Insight #6: The road to wealth is long, so it is imperative to stay motivated.
The road to wealth is long and arduous. You can easily lose heart when you see your investment plunge in value when you hit a hurdle such as this. You will need to find ways to stay motivated when you face setbacks on your way to achieving your financial goals.
It can be helpful to create a personal list of “wants” and “don’t wants” for motivational purposes.
As an example: “I want to be free of my debt within three years so I don’t end up like my parents.”
Use these lists whenever you need a reminder of why you must persevere in your journey to wealth.
It’s a good idea to spend money on yourself before paying your bills in order to stay motivated.
It may seem counterintuitive, but this will allow you to determine exactly how much extra cash you need each month to satisfy both your objectives: satisfying desires, such as buying that vintage guitar you’ve been eyeing, and satisfying bill collectors.
You don’t need to rack up lots of credit card debt, but you should always “pay” yourself first. The added pressure of paying off your debts afterward will encourage you to find creative ways to meet both of your needs.
Additionally, this method will strengthen your financial self-discipline, a key characteristic of all financially successful people.
Research the life stories of wealthy individuals such as Warren Buffett or Donald Trump to get inspiration. Keeping yourself inspired by reading how people overcame struggles to succeed will help you stay motivated.
If you follow these tips, staying motivated on the road to wealth shouldn’t be a challenge.
Insight #7: Even financially literate people can become poor due to laziness and arrogance
After strengthening your financial intelligence, you may still face personality pitfalls that threaten your money.
You can fall into this pitfalls by being lazy or arrogant, because they are less obvious ways to hurt your career.
It’s common to assume that laziness means sitting around doing nothing, but laziness does not always mean inactivity; it can also mean avoiding tasks that need to be done.
Imagine a businessman who works more than 60 hours a week, for instance. He is not seen as lazy by the outside world. By working so late, he alienates his family. The signs of trouble at home are already evident, but he chooses to ignore them rather than address them. In other words, he is being lazy: he avoids doing what he should, and is likely to suffer the consequences in the form of a costly divorce.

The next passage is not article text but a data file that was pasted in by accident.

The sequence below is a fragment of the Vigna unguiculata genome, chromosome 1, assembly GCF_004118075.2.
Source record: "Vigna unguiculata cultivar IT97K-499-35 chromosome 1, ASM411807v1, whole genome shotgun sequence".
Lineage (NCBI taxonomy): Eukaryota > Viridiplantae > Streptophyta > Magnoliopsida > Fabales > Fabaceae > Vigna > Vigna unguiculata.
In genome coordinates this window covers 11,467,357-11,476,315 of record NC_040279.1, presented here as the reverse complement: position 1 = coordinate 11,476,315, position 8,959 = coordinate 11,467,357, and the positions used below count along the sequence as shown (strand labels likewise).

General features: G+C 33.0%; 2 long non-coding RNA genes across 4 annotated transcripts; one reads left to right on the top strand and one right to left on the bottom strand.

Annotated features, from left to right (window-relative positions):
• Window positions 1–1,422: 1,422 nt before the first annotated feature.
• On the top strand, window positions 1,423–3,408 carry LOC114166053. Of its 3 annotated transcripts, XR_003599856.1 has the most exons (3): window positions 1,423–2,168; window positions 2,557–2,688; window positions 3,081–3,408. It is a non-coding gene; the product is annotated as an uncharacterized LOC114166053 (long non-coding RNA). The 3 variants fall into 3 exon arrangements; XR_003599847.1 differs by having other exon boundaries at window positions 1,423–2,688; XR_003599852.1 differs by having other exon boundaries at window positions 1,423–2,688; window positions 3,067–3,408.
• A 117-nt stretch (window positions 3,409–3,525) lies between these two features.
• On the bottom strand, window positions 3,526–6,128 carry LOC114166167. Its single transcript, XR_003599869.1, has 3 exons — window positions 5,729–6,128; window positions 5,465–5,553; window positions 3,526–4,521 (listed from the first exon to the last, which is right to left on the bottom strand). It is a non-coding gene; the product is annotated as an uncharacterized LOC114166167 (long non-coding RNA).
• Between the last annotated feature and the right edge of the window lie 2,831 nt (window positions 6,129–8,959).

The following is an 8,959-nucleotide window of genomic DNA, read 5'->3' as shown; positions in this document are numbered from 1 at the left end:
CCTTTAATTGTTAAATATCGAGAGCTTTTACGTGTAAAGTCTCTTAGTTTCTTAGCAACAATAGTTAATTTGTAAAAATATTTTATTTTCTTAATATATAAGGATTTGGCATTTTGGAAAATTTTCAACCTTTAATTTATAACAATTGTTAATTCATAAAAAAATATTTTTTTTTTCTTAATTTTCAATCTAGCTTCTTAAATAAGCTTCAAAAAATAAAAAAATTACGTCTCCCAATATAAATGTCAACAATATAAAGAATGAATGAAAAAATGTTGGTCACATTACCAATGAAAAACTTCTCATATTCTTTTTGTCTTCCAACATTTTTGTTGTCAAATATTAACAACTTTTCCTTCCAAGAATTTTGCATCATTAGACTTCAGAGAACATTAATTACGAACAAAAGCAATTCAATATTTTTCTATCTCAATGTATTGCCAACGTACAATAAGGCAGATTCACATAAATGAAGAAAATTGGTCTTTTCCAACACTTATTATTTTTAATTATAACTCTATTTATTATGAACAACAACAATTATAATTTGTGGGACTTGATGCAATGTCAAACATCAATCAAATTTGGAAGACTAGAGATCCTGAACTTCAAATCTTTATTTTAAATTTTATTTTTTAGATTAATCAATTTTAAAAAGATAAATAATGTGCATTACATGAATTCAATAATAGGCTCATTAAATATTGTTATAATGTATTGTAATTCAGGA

Similarly, arrogance is a weakness that can be devastating. When it comes to financial ruin, it is less about ignorance than about ego; the result of poor financial knowledge combined with an ego that is too proud to admit it.
When investing, arrogance can be a particularly dangerous flaw. Some stock-brokers will feed your arrogance so as to maximize their commissions from selling you more shares. They are dishonest salesmen who boost your ego by advertising the positives of an investment while obscuring the negatives.
Even if you are a financial genius, prevent these personality pitfalls. You’ll have a much better chance of avoiding financial ruin this way.
Insight #8: Invest only in assets that put money in your pocket; and avoid liabilities
In order to make solid investment decisions, you need to understand the difference between assets and liabilities.
Putting it simply, a liability is something that costs you money, while an asset makes you money.
It follows, then, that investing in assets will give you a better chance of becoming wealthy.
An asset is anything with value that generates income, appreciates over time, and can be sold readily; for example, a business, stocks, bonds, mutual funds, income-generating real estate, IOU notes, and royalties from intellectual property.
By investing in assets, your dollars become employees working to generate income for you. You are better off if you commit more “employees.”. Your goal should be to make your income higher than your expenses, then to reinvest that excess income into your assets, employing even more dollars to work for you.
It’s unfortunate that many investors continually confuse certain liabilities with assets.
Houses, for example, are often viewed as assets, but they can actually be a big liability. It’s common for people to work all their lives to pay off a 30-year mortgage and property taxes.